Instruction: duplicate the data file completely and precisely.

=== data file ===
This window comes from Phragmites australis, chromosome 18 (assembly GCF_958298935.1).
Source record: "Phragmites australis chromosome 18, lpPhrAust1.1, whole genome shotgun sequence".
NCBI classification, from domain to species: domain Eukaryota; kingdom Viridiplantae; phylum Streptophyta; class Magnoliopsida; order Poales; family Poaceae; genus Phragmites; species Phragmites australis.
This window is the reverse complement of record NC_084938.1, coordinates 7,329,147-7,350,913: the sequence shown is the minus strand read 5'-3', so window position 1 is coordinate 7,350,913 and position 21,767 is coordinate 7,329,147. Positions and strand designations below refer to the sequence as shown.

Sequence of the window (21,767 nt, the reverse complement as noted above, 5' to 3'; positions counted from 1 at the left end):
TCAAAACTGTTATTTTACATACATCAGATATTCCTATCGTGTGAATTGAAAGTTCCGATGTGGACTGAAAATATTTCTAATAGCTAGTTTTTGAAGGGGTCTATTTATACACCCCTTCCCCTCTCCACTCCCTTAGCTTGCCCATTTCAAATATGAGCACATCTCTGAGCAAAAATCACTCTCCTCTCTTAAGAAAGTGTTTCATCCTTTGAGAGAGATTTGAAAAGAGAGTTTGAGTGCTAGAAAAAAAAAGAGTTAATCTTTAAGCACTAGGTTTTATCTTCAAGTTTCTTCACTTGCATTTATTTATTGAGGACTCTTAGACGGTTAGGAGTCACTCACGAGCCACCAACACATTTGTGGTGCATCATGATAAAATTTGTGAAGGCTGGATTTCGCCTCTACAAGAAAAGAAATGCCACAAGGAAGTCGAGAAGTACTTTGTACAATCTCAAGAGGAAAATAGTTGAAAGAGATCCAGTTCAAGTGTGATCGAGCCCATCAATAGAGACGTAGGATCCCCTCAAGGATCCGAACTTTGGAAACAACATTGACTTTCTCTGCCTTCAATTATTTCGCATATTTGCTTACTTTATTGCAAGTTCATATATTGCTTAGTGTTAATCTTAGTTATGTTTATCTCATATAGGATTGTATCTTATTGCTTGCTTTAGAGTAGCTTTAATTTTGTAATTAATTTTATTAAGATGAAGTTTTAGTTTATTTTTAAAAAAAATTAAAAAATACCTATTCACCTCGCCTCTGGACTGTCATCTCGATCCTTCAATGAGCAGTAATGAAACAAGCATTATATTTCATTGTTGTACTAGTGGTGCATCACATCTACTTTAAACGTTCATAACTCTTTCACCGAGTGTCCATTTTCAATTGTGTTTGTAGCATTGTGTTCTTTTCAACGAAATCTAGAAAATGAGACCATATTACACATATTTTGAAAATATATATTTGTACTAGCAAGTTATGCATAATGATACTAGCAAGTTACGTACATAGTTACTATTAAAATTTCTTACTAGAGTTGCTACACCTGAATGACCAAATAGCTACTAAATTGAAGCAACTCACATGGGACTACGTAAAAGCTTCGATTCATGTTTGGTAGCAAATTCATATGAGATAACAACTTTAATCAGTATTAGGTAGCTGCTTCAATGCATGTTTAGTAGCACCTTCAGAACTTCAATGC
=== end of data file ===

This window comes from Phragmites australis, chromosome 18 (assembly GCF_958298935.1).
Source record: "Phragmites australis chromosome 18, lpPhrAust1.1, whole genome shotgun sequence".
NCBI classification, from domain to species: domain Eukaryota; kingdom Viridiplantae; phylum Streptophyta; class Magnoliopsida; order Poales; family Poaceae; genus Phragmites; species Phragmites australis.
This window is the reverse complement of record NC_084938.1, coordinates 7,329,147-7,350,913: the sequence shown is the minus strand read 5'-3', so window position 1 is coordinate 7,350,913 and position 21,767 is coordinate 7,329,147. Positions and strand designations below refer to the sequence as shown.

Sequence of the window (21,767 nt, the reverse complement as noted above, 5' to 3'; positions counted from 1 at the left end):
TCAAAACTGTTATTTTACATACATCAGATATTCCTATCGTGTGAATTGAAAGTTCCGATGTGGACTGAAAATATTTCTAATAGCTAGTTTTTGAAGGGGTCTATTTATACACCCCTTCCCCTCTCCACTCCCTTAGCTTGCCCATTTCAAATATGAGCACATCTCTGAGCAAAAATCACTCTCCTCTCTTAAGAAAGTGTTTCATCCTTTGAGAGAGATTTGAAAAGAGAGTTTGAGTGCTAGAAAAAAAAAGAGTTAATCTTTAAGCACTAGGTTTTATCTTCAAGTTTCTTCACTTGCATTTATTTATTGAGGACTCTTAGACGGTTAGGAGTCACTCACGAGCCACCAACACATTTGTGGTGCATCATGATAAAATTTGTGAAGGCTGGATTTCGCCTCTACAAGAAAAGAAATGCCACAAGGAAGTCGAGAAGTACTTTGTACAATCTCAAGAGGAAAATAGTTGAAAGAGATCCAGTTCAAGTGTGATCGAGCCCATCAATAGAGACGTAGGATCCCCTCAAGGATCCGAACTTTGGAAACAACATTGACTTTCTCTGCCTTCAATTATTTCGCATATTTGCTTACTTTATTGCAAGTTCATATATTGCTTAGTGTTAATCTTAGTTATGTTTATCTCATATAGGATTGTATCTTATTGCTTGCTTTAGAGTAGCTTTAATTTTGTAATTAATTTTATTAAGATGAAGTTTTAGTTTATTTTTAAAAAAAATTAAAAAATACCTATTCACCTCGCCTCTGGACTGTCATCTCGATCCTTCAATGAGCAGTAATGAAACAAGCATTATATTTCATTGTTGTACTAGTGGTGCATCACATCTACTTTAAACGTTCATAACTCTTTCACCGAGTGTCCATTTTCAATTGTGTTTGTAGCATTGTGTTCTTTTCAACGAAATCTAGAAAATGAGACCATATTACACATATTTTGAAAATATATATTTGTACTAGCAAGTTATGCATAATGATACTAGCAAGTTACGTACATAGTTACTATTAAAATTTCTTACTAGAGTTGCTACACCTGAATGACCAAATAGCTACTAAATTGAAGCAACTCACATGGGACTACGTAAAAGCTTCGATTCATGTTTGGTAGCAAATTCATATGAGATAACAACTTTAATCAGTATTAGGTAGCTGCTTCAATGCATGTTTAGTAGCACCTTCAGAACTTCAATGC